INSIDE THE AMERICAN EMBASSY is not the most catchiest of titles for a political documentary, nevertheless as that well-known advert goes, 'it does exactly what it says on the tin'.
Furthermore, episode one was boringly entitled 'Trump's Man in Britain'. The titles might not be very imaginative but the content was extremely fascinating and insightful. This was a serious sixty minute fly-on-the-wall documentary, where Channel Four apparently gained unprecedented access to the workings of the U.S Embassy in London.
The documentary started off with the inauguration of the sixty-sixth U.S Ambassador to the United Kingdom, Robert 'Woody' Johnson. Superbly narrated throughout by John Michie, we were told that seventy-one year old billionaire businessman Johnson, is a close personal friend of President Trump's who helped part-fund Trump's election campaign.
In terms of UK politicians, the ultra positive Johnson reminded me somewhat of the ex UK Deputy Prime Minister John Prescott. We got a glimpse of his speeches and press briefings, and lets just say Johnson didn't really seem to have an eye for detail.
There was a line from him where I nearly fell off my chair when he stated about Trump - 'You can look at Donald Trump and look what he's done and maybe take some inspiration and actually do some of the things he's done'. Nevertheless, you didn't have to be a Trump fan to enjoy this documentary because it wasn't about whether you liked or hated him. It was about getting a privileged look at such an organisation at work.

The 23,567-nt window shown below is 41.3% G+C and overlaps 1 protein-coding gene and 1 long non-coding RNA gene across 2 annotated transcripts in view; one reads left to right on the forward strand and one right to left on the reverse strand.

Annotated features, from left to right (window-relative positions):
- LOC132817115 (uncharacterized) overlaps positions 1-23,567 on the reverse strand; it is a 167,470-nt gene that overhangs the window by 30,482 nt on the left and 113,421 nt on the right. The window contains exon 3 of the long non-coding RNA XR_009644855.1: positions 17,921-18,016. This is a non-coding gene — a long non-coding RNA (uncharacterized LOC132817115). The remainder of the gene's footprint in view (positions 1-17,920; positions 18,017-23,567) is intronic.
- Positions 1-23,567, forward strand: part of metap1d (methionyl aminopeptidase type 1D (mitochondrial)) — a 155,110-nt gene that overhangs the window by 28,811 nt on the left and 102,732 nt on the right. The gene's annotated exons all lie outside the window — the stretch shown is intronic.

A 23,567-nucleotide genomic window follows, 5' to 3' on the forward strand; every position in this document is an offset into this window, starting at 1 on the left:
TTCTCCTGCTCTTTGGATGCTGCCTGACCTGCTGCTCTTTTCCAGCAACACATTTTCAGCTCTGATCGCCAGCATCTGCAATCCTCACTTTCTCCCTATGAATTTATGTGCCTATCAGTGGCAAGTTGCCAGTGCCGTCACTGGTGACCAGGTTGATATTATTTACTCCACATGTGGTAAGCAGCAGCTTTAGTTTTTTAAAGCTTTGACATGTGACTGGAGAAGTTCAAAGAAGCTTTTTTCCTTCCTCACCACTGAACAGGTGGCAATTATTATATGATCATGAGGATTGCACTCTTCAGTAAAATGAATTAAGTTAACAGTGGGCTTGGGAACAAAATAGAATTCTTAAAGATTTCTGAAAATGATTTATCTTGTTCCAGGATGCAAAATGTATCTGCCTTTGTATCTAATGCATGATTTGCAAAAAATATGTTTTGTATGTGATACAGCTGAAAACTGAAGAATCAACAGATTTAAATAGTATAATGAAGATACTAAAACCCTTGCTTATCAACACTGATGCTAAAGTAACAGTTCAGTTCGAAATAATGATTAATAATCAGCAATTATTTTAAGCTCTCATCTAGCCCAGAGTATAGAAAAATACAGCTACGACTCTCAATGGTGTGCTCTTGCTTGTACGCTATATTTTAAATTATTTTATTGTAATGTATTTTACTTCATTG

Very soon into this first episode, President Trump's notorious use of Twitter became an issue for the Embassy to have to handle. This was down to him retweeting largely discredited videos by a British extremist far right group, which the British government condemned. It was interesting to see how Johnson's press team handled this tricky situation. Deputy Head of Public Affairs Matt Goshko, stated that this was the first time that a U.S President had publicly spoken out against a British Prime Minister.
Goshko needs to be mentioned again here, because there did seem to be a certain amount of tension between Johnson and himself. As a viewer, this became humorous the more we saw these two men interact with one another. Particularly enjoyable, as well as fascinating was the 'murder board' sequence, where Goshko deliberately fired potentially difficult questions at Johnson.
The other two main strands of the documentary were Brexit and the opening of the new U.S Embassy in Vauxhall. Once again, Johnson told us how disappointed he was about all the British pessimism now regarding Brexit.
Regarding the opening of the new U.S Embassy, it was genuinely interesting and indeed historic television to see the closing down(albeit recorded) of the previous building in Grosvenor Square. This is the building we were told where D-Day was planned as well as where the Cold War was fought.
From a production perspective, it needs to be congratulated for showing bits of speeches that were said at the time by Johnson, President Trump and Prime Minister Theresa May. They gave the documentary a sense of authenticity, tension and spectacle.
All-in-all, a really well put together first instalment. If you are into your political history and current affairs then this is definitely a programme for you!
- Watched on Channel 4. 25/06/2018